In the US, there’ve been a couple of events recently that have caused pharmaceutical companies to focus on these issues. First, FDA held a public hearing in March to take testimony on whether greater reliance on patient decision support software could allow certain drugs to be switched from prescription status to over-the-counter. That prompted companies to wonder how such software would be regulated. Further, on May 18, in an issue briefing for congressional staff, Dr. Jeff Shuren, the director of the center at FDA that regulates devices, spoke plainly about the agency’s intention to deregulate certain apps used for low-risk pharmaceutical management.

In my series of posts on this website 2 years ago, I laid out the basics of FDA regulation of mHealth. Now I’d like to expand that to address FDA regulation of pharmaceutical apps. Keep reading>>

Aetna takes iTriage app to iPad

By: Brian Dolan | Jun 19, 2012        

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iTriage iPad app ScreenshotThis week Aetna launched an iPad-specific version of its iTriage app, which it acquired for an undisclosed sum last year. The iTriage app aims to help its users determine what medical condition they might have and where they might choose to go for treatment. More recently the app gave its users the ability to book appointments with select doctors right from their mobile devices.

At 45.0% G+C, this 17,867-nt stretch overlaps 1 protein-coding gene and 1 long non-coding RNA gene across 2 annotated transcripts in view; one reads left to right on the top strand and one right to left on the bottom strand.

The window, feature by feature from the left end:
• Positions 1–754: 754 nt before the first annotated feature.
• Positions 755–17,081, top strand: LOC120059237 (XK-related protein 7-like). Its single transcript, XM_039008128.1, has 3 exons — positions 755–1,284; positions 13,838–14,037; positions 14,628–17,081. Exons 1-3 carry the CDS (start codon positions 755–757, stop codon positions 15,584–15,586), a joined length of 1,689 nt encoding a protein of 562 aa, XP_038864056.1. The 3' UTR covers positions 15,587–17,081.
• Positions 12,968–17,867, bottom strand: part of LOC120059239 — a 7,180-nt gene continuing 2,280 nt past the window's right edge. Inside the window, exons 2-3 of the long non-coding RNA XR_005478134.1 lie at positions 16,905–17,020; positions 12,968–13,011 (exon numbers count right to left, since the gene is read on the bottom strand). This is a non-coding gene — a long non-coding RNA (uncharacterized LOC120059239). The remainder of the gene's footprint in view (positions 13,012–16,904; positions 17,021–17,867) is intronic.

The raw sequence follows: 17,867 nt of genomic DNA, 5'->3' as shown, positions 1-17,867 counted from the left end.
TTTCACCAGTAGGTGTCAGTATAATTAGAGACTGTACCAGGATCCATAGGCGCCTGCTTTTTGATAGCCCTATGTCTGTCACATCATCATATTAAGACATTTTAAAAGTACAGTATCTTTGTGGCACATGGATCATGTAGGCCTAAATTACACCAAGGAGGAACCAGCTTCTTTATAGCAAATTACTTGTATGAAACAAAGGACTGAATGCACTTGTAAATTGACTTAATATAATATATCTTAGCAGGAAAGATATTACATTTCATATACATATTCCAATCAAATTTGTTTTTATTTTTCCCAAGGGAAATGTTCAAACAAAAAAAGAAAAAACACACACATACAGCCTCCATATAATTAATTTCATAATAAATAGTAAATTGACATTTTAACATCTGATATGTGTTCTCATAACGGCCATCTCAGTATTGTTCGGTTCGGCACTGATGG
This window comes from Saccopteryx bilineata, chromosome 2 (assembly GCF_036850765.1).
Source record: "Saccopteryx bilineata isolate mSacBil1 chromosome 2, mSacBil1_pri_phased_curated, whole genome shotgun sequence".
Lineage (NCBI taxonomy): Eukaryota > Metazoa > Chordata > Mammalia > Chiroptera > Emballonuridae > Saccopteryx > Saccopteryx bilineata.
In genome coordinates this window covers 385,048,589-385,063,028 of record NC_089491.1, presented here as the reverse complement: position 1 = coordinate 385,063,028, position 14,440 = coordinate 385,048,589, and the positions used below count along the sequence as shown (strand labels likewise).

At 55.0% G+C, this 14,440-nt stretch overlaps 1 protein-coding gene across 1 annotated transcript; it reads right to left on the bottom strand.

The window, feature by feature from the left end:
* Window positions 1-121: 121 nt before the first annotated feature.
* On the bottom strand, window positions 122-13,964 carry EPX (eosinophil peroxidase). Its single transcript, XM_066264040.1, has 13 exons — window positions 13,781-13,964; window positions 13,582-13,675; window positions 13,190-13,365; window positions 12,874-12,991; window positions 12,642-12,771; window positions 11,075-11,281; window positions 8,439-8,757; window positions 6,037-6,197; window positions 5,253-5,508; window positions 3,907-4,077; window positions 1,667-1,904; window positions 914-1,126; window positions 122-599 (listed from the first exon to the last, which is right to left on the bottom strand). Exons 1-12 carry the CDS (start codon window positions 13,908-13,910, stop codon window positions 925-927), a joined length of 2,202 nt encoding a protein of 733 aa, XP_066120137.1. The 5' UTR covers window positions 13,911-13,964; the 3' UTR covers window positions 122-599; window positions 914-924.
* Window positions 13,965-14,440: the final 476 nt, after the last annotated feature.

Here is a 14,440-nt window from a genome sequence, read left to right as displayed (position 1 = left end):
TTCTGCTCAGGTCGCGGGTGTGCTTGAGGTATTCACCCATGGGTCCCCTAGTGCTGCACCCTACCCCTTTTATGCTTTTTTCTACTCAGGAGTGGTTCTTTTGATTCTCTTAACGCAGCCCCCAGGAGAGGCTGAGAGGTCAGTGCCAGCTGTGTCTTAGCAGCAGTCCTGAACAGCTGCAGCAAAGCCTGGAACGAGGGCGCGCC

Like most iOS apps, iTriage could be used previously on iPad devices, but previously the app did not leverage the entire screen. The full-fledged iTriage iPad app has a different layout and design, but its core feature set is the same as its smartphone iterations.

Some of those other iTriage features include a searchable database of thousands of medical symptoms, diseases, procedures and medications; maps and turn-by-turn directions to a comprehensive directory of health facilities; wait times for some emergency rooms; pre-registration for some ER departments; emergency hotlines and MD and nurse advice lines; and a personal health record (PHR) stored in Microsoft’s HealthVault.

In March the app also added a search by ratings feature for healthcare facilities thanks to a partnership with Vitals.com.

Boston Scientific’s pacemakers get Latitude NXT in Europe

By: Brian Dolan | Jun 18, 2012        

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Boston Scientific pacemakers Ingenio Invive AdvantioBoston Scientific’s Latitude NXT, a wireless remote patient management system that works with a handful of the medical device company’s pacemakers, has officially launched in Europe where a hospital in Italy implanted a Latitude-enabled pacemaker in a heart patient. The patient received an Ingenio SR pacemaker and a home-based wireless communicator. Latitude NXT is still pending FDA review for the US market.